It's hard not to dwell on this but I'm reminding myself that I'm the only one who even gives a damn and that they are fine. Even if I doubt every single day that it was enough, I'm smart enough to know that they are fantastic, that they love me and I love them and that is all that matters.

In a sense, I'm grateful for the regret. It's making me, 21 months in, be much more mindful of all the little things. Our first little conversations that we're having and all the words they try to say and mispronounce. When they look at me with joy as they discover something new. Every single time they offer me a hug and a kiss without me doing it first.

Maybe I'm just hoping to make up for lost time and attention, but a part of me believes that all is not really lost. I know now that while the bond of those first few months is super important, it is hardly going to define our relationship as mother and daughters.

Because now the connection is two-sided. We not only see, but hear and understand each other. We are bridging the gaps that opened when I was just trying to survive.

Every time we connect over something silly that I could have easily missed or they grab my hand just because, I know I'm succeeding. I'm filling those spaces where those early memories should have been. And for this I am grateful. For this awareness, this new found appreciation and my ability to forgive myself for just not knowing at the time.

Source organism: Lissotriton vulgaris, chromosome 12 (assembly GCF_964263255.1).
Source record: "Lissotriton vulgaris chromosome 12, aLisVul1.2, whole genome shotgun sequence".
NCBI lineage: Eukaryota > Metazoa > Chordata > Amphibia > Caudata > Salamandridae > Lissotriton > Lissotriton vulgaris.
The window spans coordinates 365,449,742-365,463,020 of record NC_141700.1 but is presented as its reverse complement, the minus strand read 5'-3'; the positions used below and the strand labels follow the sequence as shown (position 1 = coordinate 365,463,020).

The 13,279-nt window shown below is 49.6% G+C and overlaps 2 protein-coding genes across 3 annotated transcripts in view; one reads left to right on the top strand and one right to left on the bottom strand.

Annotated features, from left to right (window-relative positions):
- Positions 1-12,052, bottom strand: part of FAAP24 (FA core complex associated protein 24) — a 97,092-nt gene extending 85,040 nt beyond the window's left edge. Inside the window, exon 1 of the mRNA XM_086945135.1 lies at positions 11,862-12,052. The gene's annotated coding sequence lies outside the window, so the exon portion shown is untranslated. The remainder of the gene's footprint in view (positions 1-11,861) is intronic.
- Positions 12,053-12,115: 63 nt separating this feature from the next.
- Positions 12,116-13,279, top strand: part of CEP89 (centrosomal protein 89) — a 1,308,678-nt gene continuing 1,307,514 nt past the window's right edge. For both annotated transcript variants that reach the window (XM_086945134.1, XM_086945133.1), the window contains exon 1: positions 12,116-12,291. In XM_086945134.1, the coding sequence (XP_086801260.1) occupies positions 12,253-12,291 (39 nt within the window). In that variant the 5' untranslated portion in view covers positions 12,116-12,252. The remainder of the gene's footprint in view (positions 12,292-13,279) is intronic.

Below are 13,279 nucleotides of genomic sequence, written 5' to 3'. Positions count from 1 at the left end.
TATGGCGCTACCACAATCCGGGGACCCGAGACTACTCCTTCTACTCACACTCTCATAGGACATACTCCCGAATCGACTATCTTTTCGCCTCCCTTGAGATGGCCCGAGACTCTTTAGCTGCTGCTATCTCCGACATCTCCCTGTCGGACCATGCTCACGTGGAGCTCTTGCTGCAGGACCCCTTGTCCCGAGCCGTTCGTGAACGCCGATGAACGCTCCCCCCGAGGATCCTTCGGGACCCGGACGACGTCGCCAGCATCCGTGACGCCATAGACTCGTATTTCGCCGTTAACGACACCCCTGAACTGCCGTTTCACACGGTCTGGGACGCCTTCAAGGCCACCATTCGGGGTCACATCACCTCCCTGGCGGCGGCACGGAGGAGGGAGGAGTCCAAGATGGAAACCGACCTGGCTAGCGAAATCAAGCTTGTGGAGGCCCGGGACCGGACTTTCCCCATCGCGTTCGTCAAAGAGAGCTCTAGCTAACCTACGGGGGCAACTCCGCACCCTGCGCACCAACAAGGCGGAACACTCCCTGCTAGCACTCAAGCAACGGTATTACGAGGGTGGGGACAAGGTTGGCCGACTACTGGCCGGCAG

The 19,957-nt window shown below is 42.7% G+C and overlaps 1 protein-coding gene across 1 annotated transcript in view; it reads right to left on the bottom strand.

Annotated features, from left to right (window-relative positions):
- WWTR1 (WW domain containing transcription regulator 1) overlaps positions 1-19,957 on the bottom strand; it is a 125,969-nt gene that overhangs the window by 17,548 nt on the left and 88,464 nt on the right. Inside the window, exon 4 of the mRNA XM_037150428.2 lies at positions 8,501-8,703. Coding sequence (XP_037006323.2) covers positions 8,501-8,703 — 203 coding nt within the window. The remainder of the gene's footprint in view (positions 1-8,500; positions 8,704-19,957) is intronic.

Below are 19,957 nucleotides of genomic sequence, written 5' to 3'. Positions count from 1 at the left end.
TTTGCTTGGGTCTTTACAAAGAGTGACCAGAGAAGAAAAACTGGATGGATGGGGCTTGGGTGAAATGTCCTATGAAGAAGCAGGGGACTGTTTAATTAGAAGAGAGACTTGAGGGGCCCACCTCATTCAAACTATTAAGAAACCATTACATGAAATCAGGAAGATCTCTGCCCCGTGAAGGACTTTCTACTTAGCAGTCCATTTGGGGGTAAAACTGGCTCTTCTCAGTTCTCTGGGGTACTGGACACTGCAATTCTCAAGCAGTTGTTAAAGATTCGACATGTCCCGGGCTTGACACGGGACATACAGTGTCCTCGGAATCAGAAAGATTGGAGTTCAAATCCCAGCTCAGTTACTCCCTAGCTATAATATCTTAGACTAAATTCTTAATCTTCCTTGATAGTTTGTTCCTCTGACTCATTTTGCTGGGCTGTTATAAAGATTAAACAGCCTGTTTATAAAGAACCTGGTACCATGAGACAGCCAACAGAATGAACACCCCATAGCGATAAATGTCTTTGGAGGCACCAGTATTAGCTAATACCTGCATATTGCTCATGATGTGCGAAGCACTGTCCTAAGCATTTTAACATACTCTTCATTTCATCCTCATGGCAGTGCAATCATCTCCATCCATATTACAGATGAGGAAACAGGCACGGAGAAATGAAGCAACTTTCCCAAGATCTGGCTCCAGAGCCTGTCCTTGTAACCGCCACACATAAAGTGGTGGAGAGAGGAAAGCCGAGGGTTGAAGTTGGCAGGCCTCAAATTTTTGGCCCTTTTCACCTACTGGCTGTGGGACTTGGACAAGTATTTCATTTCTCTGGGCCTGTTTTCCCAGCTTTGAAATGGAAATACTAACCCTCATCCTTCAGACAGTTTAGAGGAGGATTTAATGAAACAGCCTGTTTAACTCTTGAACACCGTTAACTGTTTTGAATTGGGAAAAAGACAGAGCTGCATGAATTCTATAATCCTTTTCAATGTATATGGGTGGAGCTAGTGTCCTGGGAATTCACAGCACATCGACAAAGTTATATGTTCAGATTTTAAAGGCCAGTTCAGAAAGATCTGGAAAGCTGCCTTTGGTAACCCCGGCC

All is not lost. There are still thousands of moments to share and love and connect. And this is when it really matters.

At least that's what I'm going to keep telling myself.


April 4, 2016

General Hospital Tackled Public Breastfeeding and It Was Amazing

Yes, this post is about a soap opera. And breastfeeding in public. Have I officially hit housewife status or what?

I remember when I was about 10 years old I thought for sure I had a brain tumor. I did not have any symptoms of one, but I was convinced it was there. Because Dominique Baldwin, a character on my favorite show, General Hospital, had one. Yeah, I was that kid. I thank Vada from My Girl for that personality quirk of mine.